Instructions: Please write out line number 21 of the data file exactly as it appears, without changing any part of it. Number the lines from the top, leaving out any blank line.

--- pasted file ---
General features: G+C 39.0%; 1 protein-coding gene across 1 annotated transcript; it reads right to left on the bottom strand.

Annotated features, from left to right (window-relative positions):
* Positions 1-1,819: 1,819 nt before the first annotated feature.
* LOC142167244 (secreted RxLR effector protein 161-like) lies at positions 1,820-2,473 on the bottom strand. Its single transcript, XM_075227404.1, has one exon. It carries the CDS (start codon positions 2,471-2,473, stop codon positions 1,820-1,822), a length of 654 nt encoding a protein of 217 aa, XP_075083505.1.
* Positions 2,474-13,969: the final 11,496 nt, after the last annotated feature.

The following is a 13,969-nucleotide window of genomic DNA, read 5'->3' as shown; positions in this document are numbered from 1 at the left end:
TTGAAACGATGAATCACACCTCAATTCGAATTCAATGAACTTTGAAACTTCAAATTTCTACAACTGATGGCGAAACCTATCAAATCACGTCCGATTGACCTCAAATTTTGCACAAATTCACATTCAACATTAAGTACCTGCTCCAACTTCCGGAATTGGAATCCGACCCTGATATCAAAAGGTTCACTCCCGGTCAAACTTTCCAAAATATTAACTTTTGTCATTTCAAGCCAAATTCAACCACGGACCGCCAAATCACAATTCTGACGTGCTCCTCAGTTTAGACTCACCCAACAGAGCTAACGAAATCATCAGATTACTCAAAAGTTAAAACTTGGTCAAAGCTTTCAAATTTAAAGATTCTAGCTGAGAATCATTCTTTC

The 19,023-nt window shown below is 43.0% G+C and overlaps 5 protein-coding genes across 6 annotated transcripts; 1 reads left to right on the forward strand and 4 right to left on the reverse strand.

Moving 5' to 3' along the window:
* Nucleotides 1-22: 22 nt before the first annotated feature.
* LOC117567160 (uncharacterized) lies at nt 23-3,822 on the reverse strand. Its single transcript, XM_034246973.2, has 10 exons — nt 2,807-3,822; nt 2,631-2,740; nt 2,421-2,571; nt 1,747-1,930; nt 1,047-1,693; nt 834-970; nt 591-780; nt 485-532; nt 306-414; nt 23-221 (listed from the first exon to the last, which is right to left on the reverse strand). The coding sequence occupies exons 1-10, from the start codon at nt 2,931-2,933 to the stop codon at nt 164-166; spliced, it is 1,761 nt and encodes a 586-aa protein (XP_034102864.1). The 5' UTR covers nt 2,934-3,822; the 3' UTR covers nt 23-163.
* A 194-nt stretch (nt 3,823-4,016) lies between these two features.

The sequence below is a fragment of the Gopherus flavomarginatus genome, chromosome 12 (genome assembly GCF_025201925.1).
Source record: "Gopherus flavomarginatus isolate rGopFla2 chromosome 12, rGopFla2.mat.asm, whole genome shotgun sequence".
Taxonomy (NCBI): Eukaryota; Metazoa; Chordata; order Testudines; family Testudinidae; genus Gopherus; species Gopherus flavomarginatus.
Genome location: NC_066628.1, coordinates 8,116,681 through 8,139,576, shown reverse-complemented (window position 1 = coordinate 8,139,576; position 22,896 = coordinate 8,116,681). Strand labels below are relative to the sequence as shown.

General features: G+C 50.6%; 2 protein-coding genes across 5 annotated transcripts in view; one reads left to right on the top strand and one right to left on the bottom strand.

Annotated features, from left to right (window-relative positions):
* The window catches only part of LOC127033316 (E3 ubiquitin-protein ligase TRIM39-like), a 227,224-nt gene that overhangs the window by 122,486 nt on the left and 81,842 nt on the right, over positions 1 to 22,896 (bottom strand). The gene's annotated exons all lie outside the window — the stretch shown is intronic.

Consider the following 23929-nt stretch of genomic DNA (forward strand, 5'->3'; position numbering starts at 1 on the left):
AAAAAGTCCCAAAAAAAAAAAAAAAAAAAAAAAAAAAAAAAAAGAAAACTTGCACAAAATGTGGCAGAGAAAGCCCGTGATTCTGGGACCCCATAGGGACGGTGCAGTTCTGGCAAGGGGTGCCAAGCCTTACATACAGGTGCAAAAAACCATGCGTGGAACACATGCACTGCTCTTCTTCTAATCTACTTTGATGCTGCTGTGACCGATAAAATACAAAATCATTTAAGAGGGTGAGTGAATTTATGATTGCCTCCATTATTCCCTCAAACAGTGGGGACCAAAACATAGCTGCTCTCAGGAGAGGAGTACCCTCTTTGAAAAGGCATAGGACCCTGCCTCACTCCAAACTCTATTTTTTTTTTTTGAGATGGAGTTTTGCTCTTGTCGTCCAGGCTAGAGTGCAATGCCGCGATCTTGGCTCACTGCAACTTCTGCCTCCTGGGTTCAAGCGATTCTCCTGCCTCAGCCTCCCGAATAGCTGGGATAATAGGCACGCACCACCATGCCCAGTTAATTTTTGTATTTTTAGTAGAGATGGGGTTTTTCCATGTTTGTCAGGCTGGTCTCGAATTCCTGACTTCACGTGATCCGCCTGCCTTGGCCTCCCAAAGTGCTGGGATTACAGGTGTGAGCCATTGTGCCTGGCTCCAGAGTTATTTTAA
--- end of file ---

AAAAAGTCCCAAAAAAAAAAAAAAAAAAAAAAAAAAAAAAAAAGAAAACTTGCACAAAATGTGGCAGAGAAAGCCCGTGATTCTGGGACCCCATAGGGACGGTGCAGTTCTGGCAAGGGGTGCCAAGCCTTACATACAGGTGCAAAAAACCATGCGTGGAACACATGCACTGCTCTTCTTCTAATCTACTTTGATGCTGCTGTGACCGATAAAATACAAAATCATTTAAGAGGGTGAGTGAATTTATGATTGCCTCCATTATTCCCTCAAACAGTGGGGACCAAAACATAGCTGCTCTCAGGAGAGGAGTACCCTCTTTGAAAAGGCATAGGACCCTGCCTCACTCCAAACTCTATTTTTTTTTTTTGAGATGGAGTTTTGCTCTTGTCGTCCAGGCTAGAGTGCAATGCCGCGATCTTGGCTCACTGCAACTTCTGCCTCCTGGGTTCAAGCGATTCTCCTGCCTCAGCCTCCCGAATAGCTGGGATAATAGGCACGCACCACCATGCCCAGTTAATTTTTGTATTTTTAGTAGAGATGGGGTTTTTCCATGTTTGTCAGGCTGGTCTCGAATTCCTGACTTCACGTGATCCGCCTGCCTTGGCCTCCCAAAGTGCTGGGATTACAGGTGTGAGCCATTGTGCCTGGCTCCAGAGTTATTTTAA